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Dear catholic.com visitors: This website from Catholic Answers, with all its many resources, is the world's largest source of explanations for Catholic beliefs and practices. A fully independent, lay-run, 501(c)(3) ministry that receives no funding from the institutional Church, we rely entirely on the generosity of everyday people like you to keep this website going with trustworthy , fresh, and relevant content. If everyone visiting this month gave just $1, catholic.com would be fully funded for an entire year. Do you find catholic.com helpful? Please make a gift today. SPECIAL PROMOTION FOR NEW MONTHLY DONATIONS! Thank you and God bless.

Bethsan

Ancient city with Issachar

Click to enlarge

Bethsan (Heb. Beth Shean, BYT-SAN], Beth Shan, “place of rest”), a city within Issachar, but assigned to Manasses (Jos., xvii, 11; I Par., vii, 29); later Scythopolis, now the village Beisan, three miles west of the Jordan. Because of its strength the Israelites could not take it at the time of the conquest (Jos., xvii, 16; Judges, i, 27), and when the Philistines hung up the bodies of Saul and his three sons on its walls after the battle of Gelboe (II Kings, xxi, 12), it was probably still in the hands of the Chanaanites. Under Solomon it was the center of an administrative district (III Kings, iv, 12). About the beginning of the third century B.C. it was named Scythopolis, probably because Scythians had settled there. After paying tribute to the Ptolemies, it passed under Syrian rule in 198 B.C., and in 107 fell into the hands of John Hyrcanus. Pompey took it from the Jews, and thenceforth it was a free city and one of the chief towns of Decapolis. In Christian times it became an episcopal and later a metropolitan see.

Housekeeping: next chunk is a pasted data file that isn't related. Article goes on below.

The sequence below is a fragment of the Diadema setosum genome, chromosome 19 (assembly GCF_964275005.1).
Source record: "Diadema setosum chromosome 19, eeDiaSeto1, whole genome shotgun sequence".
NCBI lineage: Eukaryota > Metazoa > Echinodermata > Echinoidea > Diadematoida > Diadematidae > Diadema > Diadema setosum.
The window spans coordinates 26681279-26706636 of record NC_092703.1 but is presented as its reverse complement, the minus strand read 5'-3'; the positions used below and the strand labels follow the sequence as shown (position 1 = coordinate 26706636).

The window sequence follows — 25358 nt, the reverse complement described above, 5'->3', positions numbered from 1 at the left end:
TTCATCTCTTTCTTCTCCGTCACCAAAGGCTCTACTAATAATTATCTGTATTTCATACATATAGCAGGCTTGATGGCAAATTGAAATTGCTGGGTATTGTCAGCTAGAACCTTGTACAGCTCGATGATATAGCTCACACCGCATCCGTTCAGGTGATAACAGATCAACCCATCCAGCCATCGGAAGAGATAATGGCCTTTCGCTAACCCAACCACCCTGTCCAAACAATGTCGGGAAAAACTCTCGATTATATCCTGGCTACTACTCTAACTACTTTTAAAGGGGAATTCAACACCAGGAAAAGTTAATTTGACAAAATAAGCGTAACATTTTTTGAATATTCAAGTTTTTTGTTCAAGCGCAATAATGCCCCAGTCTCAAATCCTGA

F. BECHTEL


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